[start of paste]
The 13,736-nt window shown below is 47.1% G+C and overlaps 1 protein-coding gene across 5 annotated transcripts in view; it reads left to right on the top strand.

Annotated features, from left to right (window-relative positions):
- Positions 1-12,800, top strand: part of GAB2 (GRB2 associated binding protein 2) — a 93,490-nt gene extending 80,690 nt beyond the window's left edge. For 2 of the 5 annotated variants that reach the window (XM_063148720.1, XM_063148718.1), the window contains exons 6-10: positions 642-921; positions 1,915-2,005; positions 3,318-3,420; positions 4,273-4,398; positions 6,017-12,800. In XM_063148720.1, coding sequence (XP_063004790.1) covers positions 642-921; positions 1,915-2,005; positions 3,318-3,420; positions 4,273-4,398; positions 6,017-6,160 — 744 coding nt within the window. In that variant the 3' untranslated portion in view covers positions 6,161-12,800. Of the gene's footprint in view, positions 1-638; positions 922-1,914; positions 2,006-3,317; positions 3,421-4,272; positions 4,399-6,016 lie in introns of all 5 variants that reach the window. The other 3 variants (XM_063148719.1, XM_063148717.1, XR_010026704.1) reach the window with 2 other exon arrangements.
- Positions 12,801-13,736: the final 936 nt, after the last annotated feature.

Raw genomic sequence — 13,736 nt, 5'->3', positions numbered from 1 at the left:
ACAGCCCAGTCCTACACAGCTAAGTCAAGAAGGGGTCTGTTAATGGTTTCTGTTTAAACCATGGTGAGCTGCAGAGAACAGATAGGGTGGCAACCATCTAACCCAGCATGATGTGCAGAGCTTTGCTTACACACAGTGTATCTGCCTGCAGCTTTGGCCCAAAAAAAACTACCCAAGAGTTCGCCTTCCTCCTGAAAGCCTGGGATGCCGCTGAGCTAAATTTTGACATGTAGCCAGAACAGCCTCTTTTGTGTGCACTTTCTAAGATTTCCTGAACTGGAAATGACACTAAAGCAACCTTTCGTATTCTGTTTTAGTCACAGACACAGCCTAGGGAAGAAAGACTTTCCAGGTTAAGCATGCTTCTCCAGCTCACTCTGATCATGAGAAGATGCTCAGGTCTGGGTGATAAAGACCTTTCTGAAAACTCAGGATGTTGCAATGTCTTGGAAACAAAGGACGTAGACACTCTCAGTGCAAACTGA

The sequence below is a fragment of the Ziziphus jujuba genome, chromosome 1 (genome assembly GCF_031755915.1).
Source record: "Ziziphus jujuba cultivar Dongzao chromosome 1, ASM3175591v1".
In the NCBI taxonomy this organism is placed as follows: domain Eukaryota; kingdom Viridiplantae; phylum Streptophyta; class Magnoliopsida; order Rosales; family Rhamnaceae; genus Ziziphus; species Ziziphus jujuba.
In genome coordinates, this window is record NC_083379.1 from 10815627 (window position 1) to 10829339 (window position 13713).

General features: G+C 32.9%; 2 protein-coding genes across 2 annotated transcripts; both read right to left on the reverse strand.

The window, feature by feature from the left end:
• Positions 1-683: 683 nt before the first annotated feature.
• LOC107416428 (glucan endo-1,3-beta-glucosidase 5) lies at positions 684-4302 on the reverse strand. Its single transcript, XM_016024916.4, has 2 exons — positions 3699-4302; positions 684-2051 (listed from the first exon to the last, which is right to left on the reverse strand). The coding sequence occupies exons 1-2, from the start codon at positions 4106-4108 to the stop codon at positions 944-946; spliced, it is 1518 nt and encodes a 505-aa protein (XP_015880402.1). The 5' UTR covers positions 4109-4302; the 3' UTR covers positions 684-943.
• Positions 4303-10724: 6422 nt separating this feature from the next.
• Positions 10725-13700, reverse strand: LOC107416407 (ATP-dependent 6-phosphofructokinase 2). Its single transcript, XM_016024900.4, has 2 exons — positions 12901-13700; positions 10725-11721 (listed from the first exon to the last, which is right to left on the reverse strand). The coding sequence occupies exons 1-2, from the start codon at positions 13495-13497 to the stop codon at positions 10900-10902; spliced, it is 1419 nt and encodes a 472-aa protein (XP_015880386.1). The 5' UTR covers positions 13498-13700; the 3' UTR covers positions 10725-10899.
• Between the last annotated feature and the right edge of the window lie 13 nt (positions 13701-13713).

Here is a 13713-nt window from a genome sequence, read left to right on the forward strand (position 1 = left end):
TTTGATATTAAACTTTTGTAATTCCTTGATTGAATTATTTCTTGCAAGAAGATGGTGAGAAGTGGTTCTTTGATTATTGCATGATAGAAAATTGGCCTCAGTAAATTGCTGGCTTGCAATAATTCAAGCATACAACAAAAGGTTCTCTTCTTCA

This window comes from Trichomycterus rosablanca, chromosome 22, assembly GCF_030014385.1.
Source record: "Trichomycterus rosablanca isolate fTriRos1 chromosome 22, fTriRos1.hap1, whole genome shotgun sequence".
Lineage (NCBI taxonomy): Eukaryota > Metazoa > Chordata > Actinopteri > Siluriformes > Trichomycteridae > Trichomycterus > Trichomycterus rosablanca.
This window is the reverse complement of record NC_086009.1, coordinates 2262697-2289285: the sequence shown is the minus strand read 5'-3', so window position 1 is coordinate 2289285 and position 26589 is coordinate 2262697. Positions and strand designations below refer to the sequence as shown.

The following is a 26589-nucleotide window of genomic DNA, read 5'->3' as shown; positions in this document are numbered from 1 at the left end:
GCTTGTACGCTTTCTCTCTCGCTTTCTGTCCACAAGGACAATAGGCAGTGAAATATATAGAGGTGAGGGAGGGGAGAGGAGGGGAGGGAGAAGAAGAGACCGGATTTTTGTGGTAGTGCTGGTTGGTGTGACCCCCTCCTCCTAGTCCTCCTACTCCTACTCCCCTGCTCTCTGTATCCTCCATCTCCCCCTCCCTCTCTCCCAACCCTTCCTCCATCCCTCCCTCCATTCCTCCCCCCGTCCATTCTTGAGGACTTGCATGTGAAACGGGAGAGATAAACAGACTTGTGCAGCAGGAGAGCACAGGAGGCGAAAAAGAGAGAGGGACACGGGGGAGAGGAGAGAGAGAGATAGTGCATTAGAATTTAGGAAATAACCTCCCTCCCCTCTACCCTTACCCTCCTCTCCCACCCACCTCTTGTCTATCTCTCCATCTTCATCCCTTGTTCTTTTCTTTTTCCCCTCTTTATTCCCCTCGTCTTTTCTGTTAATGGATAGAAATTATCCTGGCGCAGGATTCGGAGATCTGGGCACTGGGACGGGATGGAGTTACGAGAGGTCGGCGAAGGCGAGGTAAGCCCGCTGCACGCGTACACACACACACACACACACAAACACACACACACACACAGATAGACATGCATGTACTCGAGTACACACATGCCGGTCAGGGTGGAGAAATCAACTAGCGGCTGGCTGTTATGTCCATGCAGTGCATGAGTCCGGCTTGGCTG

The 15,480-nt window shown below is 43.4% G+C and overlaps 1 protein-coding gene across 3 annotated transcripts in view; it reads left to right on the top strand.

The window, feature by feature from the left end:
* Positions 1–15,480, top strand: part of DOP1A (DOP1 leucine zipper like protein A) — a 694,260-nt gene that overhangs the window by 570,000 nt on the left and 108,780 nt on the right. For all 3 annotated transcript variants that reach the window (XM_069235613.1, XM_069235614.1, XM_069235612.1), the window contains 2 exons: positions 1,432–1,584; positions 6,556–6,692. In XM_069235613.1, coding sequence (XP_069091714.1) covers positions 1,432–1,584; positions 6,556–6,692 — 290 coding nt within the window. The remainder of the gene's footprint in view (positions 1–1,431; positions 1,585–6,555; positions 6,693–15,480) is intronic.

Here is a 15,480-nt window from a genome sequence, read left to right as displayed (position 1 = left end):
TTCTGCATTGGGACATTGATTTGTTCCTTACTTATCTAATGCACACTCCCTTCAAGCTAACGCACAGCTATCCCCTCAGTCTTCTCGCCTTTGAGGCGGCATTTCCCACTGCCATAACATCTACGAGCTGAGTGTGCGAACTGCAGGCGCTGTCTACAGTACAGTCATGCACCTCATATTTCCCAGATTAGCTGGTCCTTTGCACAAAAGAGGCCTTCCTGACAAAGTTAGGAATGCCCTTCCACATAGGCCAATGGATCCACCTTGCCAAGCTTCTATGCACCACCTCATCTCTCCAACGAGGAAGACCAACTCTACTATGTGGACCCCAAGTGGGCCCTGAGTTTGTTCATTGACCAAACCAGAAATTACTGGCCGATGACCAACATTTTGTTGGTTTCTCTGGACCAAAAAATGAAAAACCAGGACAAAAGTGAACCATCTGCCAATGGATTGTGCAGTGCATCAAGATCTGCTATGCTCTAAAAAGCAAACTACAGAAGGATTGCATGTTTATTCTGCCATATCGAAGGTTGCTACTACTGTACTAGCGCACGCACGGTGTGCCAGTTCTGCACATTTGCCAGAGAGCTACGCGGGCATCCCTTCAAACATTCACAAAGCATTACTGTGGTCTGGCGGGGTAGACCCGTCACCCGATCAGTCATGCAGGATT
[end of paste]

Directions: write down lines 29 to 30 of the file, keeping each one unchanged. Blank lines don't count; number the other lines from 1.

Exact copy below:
Here is a 15,480-nt window from a genome sequence, read left to right as displayed (position 1 = left end):
TTCTGCATTGGGACATTGATTTGTTCCTTACTTATCTAATGCACACTCCCTTCAAGCTAACGCACAGCTATCCCCTCAGTCTTCTCGCCTTTGAGGCGGCATTTCCCACTGCCATAACATCTACGAGCTGAGTGTGCGAACTGCAGGCGCTGTCTACAGTACAGTCATGCACCTCATATTTCCCAGATTAGCTGGTCCTTTGCACAAAAGAGGCCTTCCTGACAAAGTTAGGAATGCCCTTCCACATAGGCCAATGGATCCACCTTGCCAAGCTTCTATGCACCACCTCATCTCTCCAACGAGGAAGACCAACTCTACTATGTGGACCCCAAGTGGGCCCTGAGTTTGTTCATTGACCAAACCAGAAATTACTGGCCGATGACCAACATTTTGTTGGTTTCTCTGGACCAAAAAATGAAAAACCAGGACAAAAGTGAACCATCTGCCAATGGATTGTGCAGTGCATCAAGATCTGCTATGCTCTAAAAAGCAAACTACAGAAGGATTGCATGTTTATTCTGCCATATCGAAGGTTGCTACTACTGTACTAGCGCACGCACGGTGTGCCAGTTCTGCACATTTGCCAGAGAGCTACGCGGGCATCCCTTCAAACATTCACAAAGCATTACTGTGGTCTGGCGGGGTAGACCCGTCACCCGATCAGTCATGCAGGATT